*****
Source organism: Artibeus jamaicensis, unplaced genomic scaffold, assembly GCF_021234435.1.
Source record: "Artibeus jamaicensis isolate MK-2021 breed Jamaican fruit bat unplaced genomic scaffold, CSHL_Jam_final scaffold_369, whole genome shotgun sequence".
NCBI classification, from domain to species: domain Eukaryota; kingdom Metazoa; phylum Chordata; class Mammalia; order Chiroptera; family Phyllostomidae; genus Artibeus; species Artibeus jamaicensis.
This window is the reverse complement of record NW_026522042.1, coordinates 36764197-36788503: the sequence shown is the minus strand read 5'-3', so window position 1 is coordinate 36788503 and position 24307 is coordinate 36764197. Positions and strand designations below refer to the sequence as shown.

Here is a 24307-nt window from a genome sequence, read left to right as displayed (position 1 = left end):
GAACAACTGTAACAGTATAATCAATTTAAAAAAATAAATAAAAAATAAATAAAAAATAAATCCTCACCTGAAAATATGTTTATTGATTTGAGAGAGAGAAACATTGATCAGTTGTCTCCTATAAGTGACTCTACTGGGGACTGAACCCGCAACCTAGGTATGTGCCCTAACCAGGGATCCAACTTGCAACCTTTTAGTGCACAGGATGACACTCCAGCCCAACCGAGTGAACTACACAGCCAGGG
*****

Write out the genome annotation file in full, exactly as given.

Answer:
Source organism: Artibeus jamaicensis, unplaced genomic scaffold, assembly GCF_021234435.1.
Source record: "Artibeus jamaicensis isolate MK-2021 breed Jamaican fruit bat unplaced genomic scaffold, CSHL_Jam_final scaffold_369, whole genome shotgun sequence".
NCBI classification, from domain to species: domain Eukaryota; kingdom Metazoa; phylum Chordata; class Mammalia; order Chiroptera; family Phyllostomidae; genus Artibeus; species Artibeus jamaicensis.
This window is the reverse complement of record NW_026522042.1, coordinates 36764197-36788503: the sequence shown is the minus strand read 5'-3', so window position 1 is coordinate 36788503 and position 24307 is coordinate 36764197. Positions and strand designations below refer to the sequence as shown.

Here is a 24307-nt window from a genome sequence, read left to right as displayed (position 1 = left end):
GAACAACTGTAACAGTATAATCAATTTAAAAAAATAAATAAAAAATAAATAAAAAATAAATCCTCACCTGAAAATATGTTTATTGATTTGAGAGAGAGAAACATTGATCAGTTGTCTCCTATAAGTGACTCTACTGGGGACTGAACCCGCAACCTAGGTATGTGCCCTAACCAGGGATCCAACTTGCAACCTTTTAGTGCACAGGATGACACTCCAGCCCAACCGAGTGAACTACACAGCCAGGG